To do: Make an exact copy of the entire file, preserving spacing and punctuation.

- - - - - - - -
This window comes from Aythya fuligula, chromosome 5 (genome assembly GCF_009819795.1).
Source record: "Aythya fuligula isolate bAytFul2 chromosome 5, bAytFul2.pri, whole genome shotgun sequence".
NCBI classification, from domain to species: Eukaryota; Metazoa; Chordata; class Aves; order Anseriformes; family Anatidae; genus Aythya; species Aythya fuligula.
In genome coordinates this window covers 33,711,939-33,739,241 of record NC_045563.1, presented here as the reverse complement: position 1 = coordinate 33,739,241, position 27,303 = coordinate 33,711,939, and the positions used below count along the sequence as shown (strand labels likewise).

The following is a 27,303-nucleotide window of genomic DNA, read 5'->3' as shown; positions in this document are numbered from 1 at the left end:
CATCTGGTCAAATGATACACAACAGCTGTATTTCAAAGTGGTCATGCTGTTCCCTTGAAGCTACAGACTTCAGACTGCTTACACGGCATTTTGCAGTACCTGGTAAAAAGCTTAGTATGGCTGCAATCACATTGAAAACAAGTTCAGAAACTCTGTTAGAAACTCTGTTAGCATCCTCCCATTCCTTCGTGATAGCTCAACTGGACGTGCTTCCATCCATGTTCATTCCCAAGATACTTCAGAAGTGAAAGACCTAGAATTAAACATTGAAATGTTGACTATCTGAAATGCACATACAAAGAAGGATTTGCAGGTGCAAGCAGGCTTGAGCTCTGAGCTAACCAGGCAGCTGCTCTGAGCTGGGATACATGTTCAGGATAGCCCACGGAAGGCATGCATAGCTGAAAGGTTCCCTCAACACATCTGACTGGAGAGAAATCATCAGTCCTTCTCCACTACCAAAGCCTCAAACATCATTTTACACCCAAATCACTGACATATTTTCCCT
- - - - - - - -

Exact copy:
This window comes from Aythya fuligula, chromosome 5 (genome assembly GCF_009819795.1).
Source record: "Aythya fuligula isolate bAytFul2 chromosome 5, bAytFul2.pri, whole genome shotgun sequence".
NCBI classification, from domain to species: Eukaryota; Metazoa; Chordata; class Aves; order Anseriformes; family Anatidae; genus Aythya; species Aythya fuligula.
In genome coordinates this window covers 33,711,939-33,739,241 of record NC_045563.1, presented here as the reverse complement: position 1 = coordinate 33,739,241, position 27,303 = coordinate 33,711,939, and the positions used below count along the sequence as shown (strand labels likewise).

The following is a 27,303-nucleotide window of genomic DNA, read 5'->3' as shown; positions in this document are numbered from 1 at the left end:
CATCTGGTCAAATGATACACAACAGCTGTATTTCAAAGTGGTCATGCTGTTCCCTTGAAGCTACAGACTTCAGACTGCTTACACGGCATTTTGCAGTACCTGGTAAAAAGCTTAGTATGGCTGCAATCACATTGAAAACAAGTTCAGAAACTCTGTTAGAAACTCTGTTAGCATCCTCCCATTCCTTCGTGATAGCTCAACTGGACGTGCTTCCATCCATGTTCATTCCCAAGATACTTCAGAAGTGAAAGACCTAGAATTAAACATTGAAATGTTGACTATCTGAAATGCACATACAAAGAAGGATTTGCAGGTGCAAGCAGGCTTGAGCTCTGAGCTAACCAGGCAGCTGCTCTGAGCTGGGATACATGTTCAGGATAGCCCACGGAAGGCATGCATAGCTGAAAGGTTCCCTCAACACATCTGACTGGAGAGAAATCATCAGTCCTTCTCCACTACCAAAGCCTCAAACATCATTTTACACCCAAATCACTGACATATTTTCCCT